Wednesday, July 28, 2010


In my teaching, I've come to despise answering a certain type of question.  Not the type that seeks understanding or knowledge or a clarifying idea or a helpful framework.  The kind that inquires about the logistics of a class activity or assignment.

I don't like answering those kind of questions because (a) it's inefficient, and (b) it's a back-end scramble to cover a front-end failure.  When students ask about logistics, the answer -- delivered orally -- is inevitably less structured and comprehensive than good instructions should be.  It's also heard differentially by the class; even if the person who asked the question gets what he wants, others might not be engaged, not needing the information right at that moment -- meaning they won't have it when they do need it.  And of course, the answer's not integrated into the point-of-need instructions that are posted where students can access them when they're actually working on the assignment. This leads to a lot of duplicate questions, which is not only wasted time but the potential for telling the various questioners slightly different things.

Instead, I tend to write extraordinarily detailed assignments.  And I've been gravitating toward a question-and-answer format that reduces the need for students to have to intuit my structural logic.  Students what to know what they're being asked to do, how they're supposed to do it, where to find the tools they'll need, how they'll be evaluated, in what form to turn it in, when it's due.  So I'm writing assignments with sections headed by those very questions.  I wrote a blog assignment and a podcasting assignment this morning in about two and a half intense hours of work.  Here are some of the headings:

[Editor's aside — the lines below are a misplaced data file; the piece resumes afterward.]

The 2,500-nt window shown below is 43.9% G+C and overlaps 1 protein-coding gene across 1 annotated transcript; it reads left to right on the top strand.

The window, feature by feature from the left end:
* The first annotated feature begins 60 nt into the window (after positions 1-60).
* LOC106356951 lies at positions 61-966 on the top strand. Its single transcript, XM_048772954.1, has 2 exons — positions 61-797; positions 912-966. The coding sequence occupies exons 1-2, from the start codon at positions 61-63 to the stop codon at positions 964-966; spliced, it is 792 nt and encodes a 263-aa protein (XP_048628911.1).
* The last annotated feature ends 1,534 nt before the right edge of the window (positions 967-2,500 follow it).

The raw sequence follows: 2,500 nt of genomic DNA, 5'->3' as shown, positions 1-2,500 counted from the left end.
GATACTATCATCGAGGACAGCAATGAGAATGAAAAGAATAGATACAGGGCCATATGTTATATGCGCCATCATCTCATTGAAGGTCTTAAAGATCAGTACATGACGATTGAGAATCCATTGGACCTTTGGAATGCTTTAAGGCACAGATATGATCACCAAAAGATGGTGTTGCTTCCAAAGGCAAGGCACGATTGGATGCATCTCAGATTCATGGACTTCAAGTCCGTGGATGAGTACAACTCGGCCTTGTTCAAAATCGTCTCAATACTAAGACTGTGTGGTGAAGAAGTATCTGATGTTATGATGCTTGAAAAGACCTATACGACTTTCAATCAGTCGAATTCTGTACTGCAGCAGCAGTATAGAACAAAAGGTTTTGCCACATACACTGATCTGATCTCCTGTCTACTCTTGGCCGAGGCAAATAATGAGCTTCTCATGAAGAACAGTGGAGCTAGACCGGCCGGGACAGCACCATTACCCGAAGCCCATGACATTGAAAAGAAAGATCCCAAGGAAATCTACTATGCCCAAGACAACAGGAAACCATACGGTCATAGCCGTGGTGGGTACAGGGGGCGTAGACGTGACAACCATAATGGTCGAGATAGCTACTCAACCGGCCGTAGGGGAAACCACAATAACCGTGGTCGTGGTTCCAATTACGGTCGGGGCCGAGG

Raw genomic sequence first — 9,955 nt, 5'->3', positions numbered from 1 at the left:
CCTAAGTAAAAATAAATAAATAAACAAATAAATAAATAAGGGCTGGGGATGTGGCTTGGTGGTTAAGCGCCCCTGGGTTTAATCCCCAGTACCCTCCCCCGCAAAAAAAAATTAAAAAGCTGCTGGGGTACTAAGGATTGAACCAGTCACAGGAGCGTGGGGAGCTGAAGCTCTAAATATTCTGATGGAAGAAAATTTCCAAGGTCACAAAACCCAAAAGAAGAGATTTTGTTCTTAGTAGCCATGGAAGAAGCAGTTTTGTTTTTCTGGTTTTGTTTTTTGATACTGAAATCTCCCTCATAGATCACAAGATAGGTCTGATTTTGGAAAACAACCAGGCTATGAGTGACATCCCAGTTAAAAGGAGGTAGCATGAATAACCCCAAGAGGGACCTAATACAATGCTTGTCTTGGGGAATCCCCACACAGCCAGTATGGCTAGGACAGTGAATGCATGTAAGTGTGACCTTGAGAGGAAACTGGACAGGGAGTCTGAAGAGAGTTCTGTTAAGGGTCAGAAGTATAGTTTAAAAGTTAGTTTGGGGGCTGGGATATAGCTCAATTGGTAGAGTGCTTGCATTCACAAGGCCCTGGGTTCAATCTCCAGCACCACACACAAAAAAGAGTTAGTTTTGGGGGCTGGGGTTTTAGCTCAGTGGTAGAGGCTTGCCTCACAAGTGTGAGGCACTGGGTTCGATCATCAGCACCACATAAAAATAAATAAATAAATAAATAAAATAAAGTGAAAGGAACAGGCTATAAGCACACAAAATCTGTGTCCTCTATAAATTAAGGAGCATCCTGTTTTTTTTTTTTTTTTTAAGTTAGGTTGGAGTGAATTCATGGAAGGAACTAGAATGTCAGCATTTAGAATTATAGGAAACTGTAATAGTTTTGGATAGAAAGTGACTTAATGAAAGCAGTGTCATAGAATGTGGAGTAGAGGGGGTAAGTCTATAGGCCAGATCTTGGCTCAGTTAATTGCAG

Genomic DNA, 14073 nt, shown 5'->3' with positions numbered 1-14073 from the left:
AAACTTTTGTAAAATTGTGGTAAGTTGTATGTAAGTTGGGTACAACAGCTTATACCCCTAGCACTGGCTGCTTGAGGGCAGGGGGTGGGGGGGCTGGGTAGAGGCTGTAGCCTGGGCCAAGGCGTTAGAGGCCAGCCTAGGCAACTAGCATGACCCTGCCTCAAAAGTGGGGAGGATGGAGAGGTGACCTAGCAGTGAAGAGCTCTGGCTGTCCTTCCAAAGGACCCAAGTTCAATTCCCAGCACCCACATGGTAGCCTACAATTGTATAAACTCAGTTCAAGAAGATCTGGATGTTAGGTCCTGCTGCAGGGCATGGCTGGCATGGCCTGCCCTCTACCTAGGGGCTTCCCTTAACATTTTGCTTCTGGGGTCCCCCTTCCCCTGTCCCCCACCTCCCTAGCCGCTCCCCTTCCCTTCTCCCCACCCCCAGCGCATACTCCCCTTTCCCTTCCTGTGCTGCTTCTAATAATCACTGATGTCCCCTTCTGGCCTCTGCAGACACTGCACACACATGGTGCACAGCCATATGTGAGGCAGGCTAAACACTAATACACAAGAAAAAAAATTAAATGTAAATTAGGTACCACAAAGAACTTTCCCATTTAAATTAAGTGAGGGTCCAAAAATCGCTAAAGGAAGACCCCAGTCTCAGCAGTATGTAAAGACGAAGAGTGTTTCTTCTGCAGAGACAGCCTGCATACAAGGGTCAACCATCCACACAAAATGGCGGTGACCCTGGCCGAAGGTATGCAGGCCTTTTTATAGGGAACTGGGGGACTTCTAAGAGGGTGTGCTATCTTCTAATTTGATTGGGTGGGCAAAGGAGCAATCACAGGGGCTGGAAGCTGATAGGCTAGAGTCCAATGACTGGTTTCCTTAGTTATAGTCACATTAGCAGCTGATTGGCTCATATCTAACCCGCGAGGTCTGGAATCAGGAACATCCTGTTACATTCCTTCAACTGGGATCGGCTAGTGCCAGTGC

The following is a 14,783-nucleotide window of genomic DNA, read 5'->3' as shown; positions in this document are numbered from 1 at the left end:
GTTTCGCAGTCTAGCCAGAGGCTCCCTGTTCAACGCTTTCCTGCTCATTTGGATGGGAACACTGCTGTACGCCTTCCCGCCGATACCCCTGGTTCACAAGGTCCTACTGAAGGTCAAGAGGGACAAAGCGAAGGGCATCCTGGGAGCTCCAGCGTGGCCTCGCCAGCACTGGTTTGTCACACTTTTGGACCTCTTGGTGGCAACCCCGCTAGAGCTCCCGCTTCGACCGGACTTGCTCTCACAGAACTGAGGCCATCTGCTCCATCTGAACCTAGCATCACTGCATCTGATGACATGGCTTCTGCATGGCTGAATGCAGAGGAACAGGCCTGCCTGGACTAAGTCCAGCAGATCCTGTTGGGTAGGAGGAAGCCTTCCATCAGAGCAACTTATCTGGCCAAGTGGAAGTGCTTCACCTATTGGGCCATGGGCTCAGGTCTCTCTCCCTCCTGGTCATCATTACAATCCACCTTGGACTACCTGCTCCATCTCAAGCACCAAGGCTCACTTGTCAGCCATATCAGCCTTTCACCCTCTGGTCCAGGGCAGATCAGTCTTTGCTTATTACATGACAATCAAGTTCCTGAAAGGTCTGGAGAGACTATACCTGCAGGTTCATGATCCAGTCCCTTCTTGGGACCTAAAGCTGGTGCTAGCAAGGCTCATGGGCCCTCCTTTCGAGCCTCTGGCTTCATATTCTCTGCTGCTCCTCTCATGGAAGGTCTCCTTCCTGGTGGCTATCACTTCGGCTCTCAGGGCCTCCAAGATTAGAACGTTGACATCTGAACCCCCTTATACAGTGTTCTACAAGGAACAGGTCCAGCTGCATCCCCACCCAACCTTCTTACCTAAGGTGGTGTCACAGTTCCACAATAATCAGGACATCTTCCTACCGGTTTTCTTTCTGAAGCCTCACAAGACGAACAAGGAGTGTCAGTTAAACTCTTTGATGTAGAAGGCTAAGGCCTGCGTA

• Where's the blog?
  • When do I write?
  • Can I write when it's not my turn?
  • What should I write about?
  • Halp halp, I can't post/edit/upload a picture/etc!
  • How do we make a podcast?
  • How long should our podcast be?
  • What should we talk about?
  • We've recorded.  What do we do now?
  • When is our podcast due?
Communicating with students is an underappreciated art.  Many instructors feel like the students should just be able to get it -- that it's their responsibility to extract the relevant information however the instructor chooses to present it.  I sometimes think we could all use a good technical writing short course.  If we put in enough effort and thought on the front end, delivering what students need know in a format where they can find and utilize it, then we save ourselves (and our students) a lot of frustration on the back end when we don't have to clarify our vagaries piecemeal, incompletely, and repeatedly.

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